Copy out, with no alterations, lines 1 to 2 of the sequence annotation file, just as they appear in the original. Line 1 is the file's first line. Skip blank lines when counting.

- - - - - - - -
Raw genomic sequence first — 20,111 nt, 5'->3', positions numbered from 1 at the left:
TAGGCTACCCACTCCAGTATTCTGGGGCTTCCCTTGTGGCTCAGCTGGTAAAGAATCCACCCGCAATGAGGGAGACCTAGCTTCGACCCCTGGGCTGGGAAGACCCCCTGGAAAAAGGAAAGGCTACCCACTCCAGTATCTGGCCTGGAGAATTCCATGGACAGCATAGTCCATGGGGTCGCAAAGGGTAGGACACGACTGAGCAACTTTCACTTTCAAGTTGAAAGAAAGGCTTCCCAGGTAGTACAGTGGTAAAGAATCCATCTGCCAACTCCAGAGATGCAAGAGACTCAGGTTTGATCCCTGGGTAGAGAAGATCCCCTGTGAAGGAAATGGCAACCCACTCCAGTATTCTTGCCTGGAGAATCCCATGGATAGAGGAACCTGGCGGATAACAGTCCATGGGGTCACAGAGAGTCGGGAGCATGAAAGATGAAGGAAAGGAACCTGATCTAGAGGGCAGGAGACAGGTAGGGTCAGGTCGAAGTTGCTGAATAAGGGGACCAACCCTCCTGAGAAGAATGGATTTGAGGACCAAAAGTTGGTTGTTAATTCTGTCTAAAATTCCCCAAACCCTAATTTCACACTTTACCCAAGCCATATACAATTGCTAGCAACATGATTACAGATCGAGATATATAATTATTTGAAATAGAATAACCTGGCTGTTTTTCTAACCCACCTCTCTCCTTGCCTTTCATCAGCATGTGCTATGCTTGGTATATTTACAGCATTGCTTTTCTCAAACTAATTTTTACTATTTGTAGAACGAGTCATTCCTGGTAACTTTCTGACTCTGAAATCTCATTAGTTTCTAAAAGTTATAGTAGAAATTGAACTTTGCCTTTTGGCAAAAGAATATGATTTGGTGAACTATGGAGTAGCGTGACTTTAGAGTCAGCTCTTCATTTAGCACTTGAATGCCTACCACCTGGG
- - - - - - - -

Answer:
Raw genomic sequence first — 20,111 nt, 5'->3', positions numbered from 1 at the left:
TAGGCTACCCACTCCAGTATTCTGGGGCTTCCCTTGTGGCTCAGCTGGTAAAGAATCCACCCGCAATGAGGGAGACCTAGCTTCGACCCCTGGGCTGGGAAGACCCCCTGGAAAAAGGAAAGGCTACCCACTCCAGTATCTGGCCTGGAGAATTCCATGGACAGCATAGTCCATGGGGTCGCAAAGGGTAGGACACGACTGAGCAACTTTCACTTTCAAGTTGAAAGAAAGGCTTCCCAGGTAGTACAGTGGTAAAGAATCCATCTGCCAACTCCAGAGATGCAAGAGACTCAGGTTTGATCCCTGGGTAGAGAAGATCCCCTGTGAAGGAAATGGCAACCCACTCCAGTATTCTTGCCTGGAGAATCCCATGGATAGAGGAACCTGGCGGATAACAGTCCATGGGGTCACAGAGAGTCGGGAGCATGAAAGATGAAGGAAAGGAACCTGATCTAGAGGGCAGGAGACAGGTAGGGTCAGGTCGAAGTTGCTGAATAAGGGGACCAACCCTCCTGAGAAGAATGGATTTGAGGACCAAAAGTTGGTTGTTAATTCTGTCTAAAATTCCCCAAACCCTAATTTCACACTTTACCCAAGCCATATACAATTGCTAGCAACATGATTACAGATCGAGATATATAATTATTTGAAATAGAATAACCTGGCTGTTTTTCTAACCCACCTCTCTCCTTGCCTTTCATCAGCATGTGCTATGCTTGGTATATTTACAGCATTGCTTTTCTCAAACTAATTTTTACTATTTGTAGAACGAGTCATTCCTGGTAACTTTCTGACTCTGAAATCTCATTAGTTTCTAAAAGTTATAGTAGAAATTGAACTTTGCCTTTTGGCAAAAGAATATGATTTGGTGAACTATGGAGTAGCGTGACTTTAGAGTCAGCTCTTCATTTAGCACTTGAATGCCTACCACCTGGG